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Yakima Family’s Heart Mountain Softball Illustrates Japanese Incarceration Story at Smithsonian

Hirahara Heart Mountain softball on display (Photo courtesy of Patti Hirahara)

Seventy three years ago, a contingent of 1,018 Japanese and Japanese Americans left the Yakima Valley in the State of Washington and were sent to the Portland Assembly Center in Oregon due to President Franklin D. Roosevelt signing of Executive Order 9066 that sent Japanese and Japanese Americans living along the Pacific Coast to Japanese incarceration camps during World War II.

The Yakima Valley contingent finally arrived at the Heart Mountain Japanese Relocation Center in Wyoming in August of 1942 and began a life of coping the best they could to make a temporary home in barrack apartments and keeping their spirits alive almost 800 miles from their homes through November of 1945.

Three generations of Motokichi Hirahara’s family, who were from Yakima and Wapato, were sent to Heart Mountain and their story has helped to inspire the creation of the current exhibit at the Yakima Valley Museum in Yakima entitled Land of Joy and Sorrow—Japanese Pioneers of the Yakima Valley.

This 1,500 square foot exhibit was opened in 2010 and will remain open through 2018 to tell the story of the Japanese families who settled in the Yakima Valley and created a vibrant Japanese community before the war with only 10 percent of the families returning at the end of World War II.

One of the items that had been on display, since 2010, in the Heart Mountain section of this popular Yakima Valley Museum exhibit was a softball owned by George Hirahara, who lived in barrack apartment 15-9-A, in Heart Mountain. As a loan from granddaughter Patti Hirahara, of Anaheim, Calif., she had heard that the Smithsonian’s National Museum of American History was looking for artifacts to tell the Japanese incarceration story.

After consulting with the Yakima Valley Museum, both parties agreed that it would be wonderful for Yakima’s story to be told through this softball. The Smithsonian’s National Museum of American History, with more than three million artifacts and documents, is our nation’s largest institution devoted to American history. Almost five million people come there annually and many millions more visit their site online each year.

“The contributions of Japanese families to the development of the Yakima Valley were significant prior to World War II,” said John Baule, director of the Yakima Valley Museum. “The Yakima Valley Museum is pleased to have had a part in ensuring their sacrifice is not forgotten by our nation and is pleased that a piece of Yakima history is now part of the Smithsonian.”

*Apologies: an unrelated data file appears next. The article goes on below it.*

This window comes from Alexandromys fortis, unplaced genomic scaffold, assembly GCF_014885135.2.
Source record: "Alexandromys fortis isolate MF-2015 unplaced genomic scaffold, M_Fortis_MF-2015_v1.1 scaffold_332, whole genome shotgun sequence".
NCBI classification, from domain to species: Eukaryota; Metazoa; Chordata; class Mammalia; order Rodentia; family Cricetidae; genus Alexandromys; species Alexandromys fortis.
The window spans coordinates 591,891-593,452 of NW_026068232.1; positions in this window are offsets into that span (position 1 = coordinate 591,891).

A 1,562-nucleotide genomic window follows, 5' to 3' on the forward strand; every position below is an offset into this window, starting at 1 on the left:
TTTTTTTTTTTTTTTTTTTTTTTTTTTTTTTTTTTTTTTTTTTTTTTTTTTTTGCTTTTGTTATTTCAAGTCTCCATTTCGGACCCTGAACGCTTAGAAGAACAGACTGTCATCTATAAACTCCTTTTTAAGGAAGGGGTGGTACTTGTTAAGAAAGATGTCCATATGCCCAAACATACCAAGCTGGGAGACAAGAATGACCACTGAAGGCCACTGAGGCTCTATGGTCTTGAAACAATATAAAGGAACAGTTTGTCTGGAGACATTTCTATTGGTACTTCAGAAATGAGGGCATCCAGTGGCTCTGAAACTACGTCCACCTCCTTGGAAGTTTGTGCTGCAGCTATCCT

David K. Allison, associate director of Office of Curatorial Affairs, Smithsonian’s National Museum of American History, receives artifact donation from Patti Hirahara, who donated her grandfather George Hirahara’s Heart Mountain softball to the museum. Photo by Richard Strauss, Smithsonian National Museum of American History. (Photo by Richard Strauss, Smithsonian National Museum of American History)

Patti Hirahara went to the Smithsonian in February of this year and officially donated her grandfather’s softball to David K. Allison, Associate Director, Office of Curatorial Affairs for the Smithsonian’s National Museum of American History and then in May of this year, during Asian Pacific American Heritage Month, the George Hirahara Heart Mountain softball was put on display in the Japanese incarceration section of the Smithsonian’s The Price of FreedomAmericans at War exhibit.

“It was so wonderful to see this softball displayed at the Smithsonian’s National Museum of American History,” Patti Hirahara said. “My grandfather came to this country from Japan in 1910 at the age of 5 years old and he always felt he was an American. He became a naturalized citizen in 1954 and would be so proud his softball was now part of America’s history in telling the story of the Japanese incarceration.”

To commemorate the 75th anniversary of Executive Order 9066, the Smithsonian is planning an exhibition in 2017. This three-page document changed the course of history for a segment of Americans and challenged their constitutional rights. The National Museum of American History curators are actively reaching out to the Japanese American community to help identify and collect artifacts to document this history. Interested parties are asked to email or visit for more information.

Motokichi Hirahara’s son George and grandson Frank are also known for their photographic efforts in taking and processing over 2,000 photos in Heart Mountain from 1943–1945 in a secret underground photo darkroom and mini photo studio that George built under his barrack apartment. It is considered to be the largest private collection of photos taken at Heart Mountain and was donated by Patti Hirahara to her father’s alma mater of Washington State University in 2010.

The contributions this Yakima Valley family has made to promote the history of the Japanese pioneers in the State of Washington continues to preserve the Washington Japanese American story in American history with its donation to the Smithsonian.


* This article was originally published in The North American Post on June 4, 2015 (Vol. 70, issue 24).


© 2015 Yakima Valley Museum

concentration camps exhibition heart mountain issei Motokichi Hirahara Smithsonian softball World War II Yakima Yakima Valley Museum